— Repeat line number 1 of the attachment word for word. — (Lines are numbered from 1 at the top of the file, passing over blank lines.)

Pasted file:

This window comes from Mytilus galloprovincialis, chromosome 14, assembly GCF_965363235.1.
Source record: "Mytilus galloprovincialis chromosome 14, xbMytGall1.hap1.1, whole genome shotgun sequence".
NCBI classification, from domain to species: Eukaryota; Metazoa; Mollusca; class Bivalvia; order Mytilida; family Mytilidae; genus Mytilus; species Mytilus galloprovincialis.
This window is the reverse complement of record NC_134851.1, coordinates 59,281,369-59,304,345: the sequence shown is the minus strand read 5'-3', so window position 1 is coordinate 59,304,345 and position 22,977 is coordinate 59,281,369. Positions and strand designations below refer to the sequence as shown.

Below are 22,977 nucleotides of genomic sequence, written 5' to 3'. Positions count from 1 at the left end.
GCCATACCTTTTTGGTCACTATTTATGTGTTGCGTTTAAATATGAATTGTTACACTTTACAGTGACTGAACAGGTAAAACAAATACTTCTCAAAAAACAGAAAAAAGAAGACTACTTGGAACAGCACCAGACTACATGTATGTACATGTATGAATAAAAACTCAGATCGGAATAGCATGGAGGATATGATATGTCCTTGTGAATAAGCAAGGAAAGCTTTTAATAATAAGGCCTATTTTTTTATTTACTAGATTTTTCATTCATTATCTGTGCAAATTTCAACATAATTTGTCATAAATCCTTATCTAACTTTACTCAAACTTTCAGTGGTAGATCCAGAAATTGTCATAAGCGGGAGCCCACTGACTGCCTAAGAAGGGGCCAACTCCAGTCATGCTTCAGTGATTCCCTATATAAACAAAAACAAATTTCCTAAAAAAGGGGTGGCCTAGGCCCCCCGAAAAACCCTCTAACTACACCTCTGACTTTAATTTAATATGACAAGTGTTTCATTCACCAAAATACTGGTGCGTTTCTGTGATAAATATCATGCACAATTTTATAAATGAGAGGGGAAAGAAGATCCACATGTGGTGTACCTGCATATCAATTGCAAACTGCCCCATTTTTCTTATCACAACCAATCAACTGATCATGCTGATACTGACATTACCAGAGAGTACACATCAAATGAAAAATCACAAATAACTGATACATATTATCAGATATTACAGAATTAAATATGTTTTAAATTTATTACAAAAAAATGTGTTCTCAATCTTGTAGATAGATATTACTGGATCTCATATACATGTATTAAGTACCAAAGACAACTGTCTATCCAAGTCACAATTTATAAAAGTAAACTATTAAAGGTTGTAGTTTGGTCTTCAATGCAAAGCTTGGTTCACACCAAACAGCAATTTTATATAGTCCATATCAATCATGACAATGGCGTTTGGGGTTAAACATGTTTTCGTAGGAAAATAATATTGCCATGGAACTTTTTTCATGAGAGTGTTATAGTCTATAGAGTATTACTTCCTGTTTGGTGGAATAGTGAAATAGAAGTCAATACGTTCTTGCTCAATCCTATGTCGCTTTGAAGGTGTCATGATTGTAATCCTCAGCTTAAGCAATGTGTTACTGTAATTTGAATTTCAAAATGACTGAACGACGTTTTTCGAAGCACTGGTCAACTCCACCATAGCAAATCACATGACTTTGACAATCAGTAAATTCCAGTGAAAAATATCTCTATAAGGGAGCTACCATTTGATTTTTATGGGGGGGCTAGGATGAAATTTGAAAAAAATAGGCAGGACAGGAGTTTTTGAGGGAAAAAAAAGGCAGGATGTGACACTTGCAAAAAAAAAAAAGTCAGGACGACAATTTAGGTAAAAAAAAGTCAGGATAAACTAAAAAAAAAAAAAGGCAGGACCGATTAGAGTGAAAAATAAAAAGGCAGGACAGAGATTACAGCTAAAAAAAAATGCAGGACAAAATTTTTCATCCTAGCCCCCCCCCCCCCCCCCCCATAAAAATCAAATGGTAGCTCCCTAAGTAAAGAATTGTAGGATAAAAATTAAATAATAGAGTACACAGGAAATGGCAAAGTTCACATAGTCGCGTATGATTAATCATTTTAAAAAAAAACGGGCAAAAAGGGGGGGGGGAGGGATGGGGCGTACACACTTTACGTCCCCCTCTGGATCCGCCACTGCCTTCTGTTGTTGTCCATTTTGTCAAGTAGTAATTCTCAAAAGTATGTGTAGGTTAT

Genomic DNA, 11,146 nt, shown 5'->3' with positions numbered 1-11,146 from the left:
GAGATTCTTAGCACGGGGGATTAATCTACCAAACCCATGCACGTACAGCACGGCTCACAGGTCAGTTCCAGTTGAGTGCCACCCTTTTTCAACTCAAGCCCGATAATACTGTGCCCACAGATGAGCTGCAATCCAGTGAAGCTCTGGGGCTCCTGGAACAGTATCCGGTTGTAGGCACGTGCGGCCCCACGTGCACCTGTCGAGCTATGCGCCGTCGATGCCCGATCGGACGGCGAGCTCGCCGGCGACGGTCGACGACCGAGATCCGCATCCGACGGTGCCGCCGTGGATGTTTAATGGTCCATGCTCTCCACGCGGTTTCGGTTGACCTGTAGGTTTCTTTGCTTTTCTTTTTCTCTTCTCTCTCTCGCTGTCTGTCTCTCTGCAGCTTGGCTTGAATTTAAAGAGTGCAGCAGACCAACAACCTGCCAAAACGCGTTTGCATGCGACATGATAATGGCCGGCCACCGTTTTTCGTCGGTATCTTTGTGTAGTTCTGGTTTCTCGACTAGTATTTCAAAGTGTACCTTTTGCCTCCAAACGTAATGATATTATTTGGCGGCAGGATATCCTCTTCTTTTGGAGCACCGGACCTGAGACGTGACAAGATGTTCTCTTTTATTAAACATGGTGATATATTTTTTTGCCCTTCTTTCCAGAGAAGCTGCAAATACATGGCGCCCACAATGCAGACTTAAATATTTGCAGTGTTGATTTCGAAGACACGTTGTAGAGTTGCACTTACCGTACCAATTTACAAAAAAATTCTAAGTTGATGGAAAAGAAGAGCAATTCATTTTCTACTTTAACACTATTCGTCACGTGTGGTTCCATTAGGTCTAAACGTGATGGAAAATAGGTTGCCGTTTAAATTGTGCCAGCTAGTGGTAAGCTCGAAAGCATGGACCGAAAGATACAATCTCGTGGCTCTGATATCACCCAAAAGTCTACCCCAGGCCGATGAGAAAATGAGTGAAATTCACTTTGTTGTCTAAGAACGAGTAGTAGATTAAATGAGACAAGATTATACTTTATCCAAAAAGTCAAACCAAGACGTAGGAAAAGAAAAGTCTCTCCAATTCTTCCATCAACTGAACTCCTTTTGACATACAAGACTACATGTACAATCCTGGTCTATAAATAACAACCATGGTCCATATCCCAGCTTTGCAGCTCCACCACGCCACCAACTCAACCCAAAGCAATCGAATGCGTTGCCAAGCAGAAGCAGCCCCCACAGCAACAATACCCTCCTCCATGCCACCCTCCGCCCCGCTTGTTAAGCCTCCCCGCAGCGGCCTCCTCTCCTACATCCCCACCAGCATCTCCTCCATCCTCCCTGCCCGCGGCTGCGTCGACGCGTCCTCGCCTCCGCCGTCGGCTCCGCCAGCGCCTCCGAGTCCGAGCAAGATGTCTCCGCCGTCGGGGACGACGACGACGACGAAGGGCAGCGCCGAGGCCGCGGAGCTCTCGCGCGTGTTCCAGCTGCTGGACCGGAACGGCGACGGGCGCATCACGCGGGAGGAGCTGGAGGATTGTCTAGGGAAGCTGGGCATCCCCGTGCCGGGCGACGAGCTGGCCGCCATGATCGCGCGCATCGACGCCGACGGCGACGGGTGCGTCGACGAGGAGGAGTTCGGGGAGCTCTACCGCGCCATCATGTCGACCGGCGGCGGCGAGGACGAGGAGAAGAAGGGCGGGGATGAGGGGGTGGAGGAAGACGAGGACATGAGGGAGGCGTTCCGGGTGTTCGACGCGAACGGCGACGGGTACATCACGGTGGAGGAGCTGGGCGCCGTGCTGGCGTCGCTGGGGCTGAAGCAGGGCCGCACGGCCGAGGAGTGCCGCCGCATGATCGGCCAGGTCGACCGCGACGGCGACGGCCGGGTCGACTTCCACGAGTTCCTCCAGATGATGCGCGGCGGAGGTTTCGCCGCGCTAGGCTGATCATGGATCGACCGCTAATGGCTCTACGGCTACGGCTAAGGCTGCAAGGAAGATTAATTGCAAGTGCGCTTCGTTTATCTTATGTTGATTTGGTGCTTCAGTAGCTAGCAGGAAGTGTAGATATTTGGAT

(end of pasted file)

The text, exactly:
This window comes from Mytilus galloprovincialis, chromosome 14, assembly GCF_965363235.1.